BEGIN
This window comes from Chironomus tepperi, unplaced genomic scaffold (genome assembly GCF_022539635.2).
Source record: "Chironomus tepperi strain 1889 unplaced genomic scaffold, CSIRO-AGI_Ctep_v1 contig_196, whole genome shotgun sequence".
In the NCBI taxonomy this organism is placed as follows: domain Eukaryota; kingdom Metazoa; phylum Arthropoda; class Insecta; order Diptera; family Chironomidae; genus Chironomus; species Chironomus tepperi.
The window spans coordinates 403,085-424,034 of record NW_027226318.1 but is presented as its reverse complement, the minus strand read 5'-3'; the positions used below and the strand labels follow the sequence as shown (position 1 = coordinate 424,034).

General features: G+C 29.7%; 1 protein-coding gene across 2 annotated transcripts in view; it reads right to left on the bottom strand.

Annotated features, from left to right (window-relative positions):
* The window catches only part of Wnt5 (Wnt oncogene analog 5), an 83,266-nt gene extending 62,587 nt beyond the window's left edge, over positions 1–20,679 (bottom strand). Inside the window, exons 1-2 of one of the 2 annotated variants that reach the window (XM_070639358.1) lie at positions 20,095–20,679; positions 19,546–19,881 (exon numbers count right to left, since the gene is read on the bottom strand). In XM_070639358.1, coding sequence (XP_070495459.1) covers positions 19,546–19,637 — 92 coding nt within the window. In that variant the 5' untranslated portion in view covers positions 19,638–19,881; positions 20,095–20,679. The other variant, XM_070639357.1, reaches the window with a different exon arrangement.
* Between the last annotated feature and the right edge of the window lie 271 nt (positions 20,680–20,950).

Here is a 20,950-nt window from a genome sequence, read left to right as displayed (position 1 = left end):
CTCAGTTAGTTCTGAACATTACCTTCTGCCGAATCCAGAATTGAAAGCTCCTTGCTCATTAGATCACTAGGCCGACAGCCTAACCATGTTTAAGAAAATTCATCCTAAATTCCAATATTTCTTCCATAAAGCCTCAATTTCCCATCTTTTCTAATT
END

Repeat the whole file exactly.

This window comes from Chironomus tepperi, unplaced genomic scaffold (genome assembly GCF_022539635.2).
Source record: "Chironomus tepperi strain 1889 unplaced genomic scaffold, CSIRO-AGI_Ctep_v1 contig_196, whole genome shotgun sequence".
In the NCBI taxonomy this organism is placed as follows: domain Eukaryota; kingdom Metazoa; phylum Arthropoda; class Insecta; order Diptera; family Chironomidae; genus Chironomus; species Chironomus tepperi.
The window spans coordinates 403,085-424,034 of record NW_027226318.1 but is presented as its reverse complement, the minus strand read 5'-3'; the positions used below and the strand labels follow the sequence as shown (position 1 = coordinate 424,034).

General features: G+C 29.7%; 1 protein-coding gene across 2 annotated transcripts in view; it reads right to left on the bottom strand.

Annotated features, from left to right (window-relative positions):
* The window catches only part of Wnt5 (Wnt oncogene analog 5), an 83,266-nt gene extending 62,587 nt beyond the window's left edge, over positions 1–20,679 (bottom strand). Inside the window, exons 1-2 of one of the 2 annotated variants that reach the window (XM_070639358.1) lie at positions 20,095–20,679; positions 19,546–19,881 (exon numbers count right to left, since the gene is read on the bottom strand). In XM_070639358.1, coding sequence (XP_070495459.1) covers positions 19,546–19,637 — 92 coding nt within the window. In that variant the 5' untranslated portion in view covers positions 19,638–19,881; positions 20,095–20,679. The other variant, XM_070639357.1, reaches the window with a different exon arrangement.
* Between the last annotated feature and the right edge of the window lie 271 nt (positions 20,680–20,950).

Here is a 20,950-nt window from a genome sequence, read left to right as displayed (position 1 = left end):
CTCAGTTAGTTCTGAACATTACCTTCTGCCGAATCCAGAATTGAAAGCTCCTTGCTCATTAGATCACTAGGCCGACAGCCTAACCATGTTTAAGAAAATTCATCCTAAATTCCAATATTTCTTCCATAAAGCCTCAATTTCCCATCTTTTCTAATT